Tuesday, April 21, 2009

An Excerpt from Sailing Between the Stars

Everywhere you look in Christianity you see mysteries piled upon mysteries.

Here, death is the beginning of life, foolishness is the pathway to wisdom, the meek conquer the strong, a lamb tramples a snake, and the Almighty creator of the galaxies has a bellybutton. The foundation of this faith is paradox, not common sense.

Because logic can only take you as far as the confines of language and reason, but paradox can lead you all the way to the truth.

This is the story that bookends the ages. One day the garden with the snake who infects souls will be transformed into the garden where the Dove reigns forever. Here is a tale bigger than life, but just the right size to fit in your heart.

In the crazy world of Christianity, those who think themselves wise are really fools in disguise, while those who know they’re fools become our greatest prophets and teachers. Those who are the most aware of their sins are our greatest saints; while those who think they’re not really all that bad (at least not compared to most people) are the greatest sinners. Those who think they’re humble are proud, but those who know they’re proud are humble. Those who believe themselves to be free are the most enchained; those who see their chains are finally free.

As long as I think I can see, I’m blind. And only when I’m brave enough to admit that
I’m beyond all hope, does hope come crashing in and cleanse my heart.
We’re told to set our eyes on what we cannot see, accept a peace that’s beyond understanding, know a love that surpasses knowledge, and cling to the certainty of what we cannot prove. One day when my mind was spinning with all these paradoxes of faith, I prayed this prayer:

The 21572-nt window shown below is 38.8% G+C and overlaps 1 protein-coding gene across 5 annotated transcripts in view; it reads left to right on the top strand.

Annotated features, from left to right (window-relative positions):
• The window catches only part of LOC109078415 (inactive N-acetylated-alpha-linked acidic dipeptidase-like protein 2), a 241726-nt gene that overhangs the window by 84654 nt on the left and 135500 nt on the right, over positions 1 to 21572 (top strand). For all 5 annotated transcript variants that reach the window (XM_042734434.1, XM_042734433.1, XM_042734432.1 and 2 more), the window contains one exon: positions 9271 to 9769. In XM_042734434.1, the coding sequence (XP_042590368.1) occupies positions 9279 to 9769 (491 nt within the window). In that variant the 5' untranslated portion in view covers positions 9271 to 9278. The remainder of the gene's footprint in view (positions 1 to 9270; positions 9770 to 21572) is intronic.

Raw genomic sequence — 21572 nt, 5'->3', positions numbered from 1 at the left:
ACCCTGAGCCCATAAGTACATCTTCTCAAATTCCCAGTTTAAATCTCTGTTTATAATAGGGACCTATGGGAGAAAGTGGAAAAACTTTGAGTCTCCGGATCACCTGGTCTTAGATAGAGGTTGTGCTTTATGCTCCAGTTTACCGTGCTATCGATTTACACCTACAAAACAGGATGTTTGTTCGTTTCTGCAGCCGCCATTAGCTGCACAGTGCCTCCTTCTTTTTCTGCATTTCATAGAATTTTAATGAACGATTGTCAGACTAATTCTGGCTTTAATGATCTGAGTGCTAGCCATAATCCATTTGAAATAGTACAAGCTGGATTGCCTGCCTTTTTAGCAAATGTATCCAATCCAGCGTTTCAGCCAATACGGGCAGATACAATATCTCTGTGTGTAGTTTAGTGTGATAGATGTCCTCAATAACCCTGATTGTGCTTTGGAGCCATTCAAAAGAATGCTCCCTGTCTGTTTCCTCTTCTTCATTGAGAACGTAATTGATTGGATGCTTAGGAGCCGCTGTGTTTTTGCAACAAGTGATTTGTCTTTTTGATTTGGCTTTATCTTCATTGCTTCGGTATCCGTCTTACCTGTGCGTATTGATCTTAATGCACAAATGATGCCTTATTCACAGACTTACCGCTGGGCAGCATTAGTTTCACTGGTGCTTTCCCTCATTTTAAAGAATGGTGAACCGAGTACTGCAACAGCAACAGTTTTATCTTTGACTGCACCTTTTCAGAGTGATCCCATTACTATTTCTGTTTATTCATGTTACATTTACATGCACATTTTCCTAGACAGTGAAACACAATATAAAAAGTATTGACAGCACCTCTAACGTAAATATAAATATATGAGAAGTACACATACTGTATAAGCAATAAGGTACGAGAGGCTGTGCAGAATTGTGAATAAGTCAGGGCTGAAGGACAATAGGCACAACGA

o elegant mystery,
creator of time,
revealer of history,
tune of the chime,
echo and swirl and curl through
my mind.
here i am waiting to be found
and to find.
seeker and shepherd,
blossom of laws,
lion of conquest sharpen your claws,
here i am waiting,
a child of your light;
no more debating
with my soul in the night.
circle and stir and renew my soul
o elegant mystery
splinter me whole.

To be splintered into wholeness is the goal of the Jesus-focused life.

2 comments:

TAMI said...

More than one of my sermons has included "an excerpt from Sailing Between the Stars"!!

Dawn said...

Thank you for your spectacular prose and poetry!! You are a wordcrafter of the highest degree. I picked up this book on the clearance rack (cringe, shudder) and thought that it would be something that I could read in a day or two - something to fill the gap between other books.... Was I ever wrong!!!! I pick up the book, read a few pages, then have to chew on it, meditate on it and digest it before I can read more. I have purchased 6 more copies since that first one, and I can't keep them in my hands. One went to my aunt, who was visiting my parents while I was visiting. Two went to patients in the hospital where I work (don't know why I gave them, but I do know led me to give them! Two went to my two childrn. I am currently looking to buy about 10 more copies - and I'm not even half the way through! Thank you, thank you, thank you! (and by the way, the sign of a really good book is that it doesn't grow dusty on a shelf - it's dog-eared by being read by so many people!)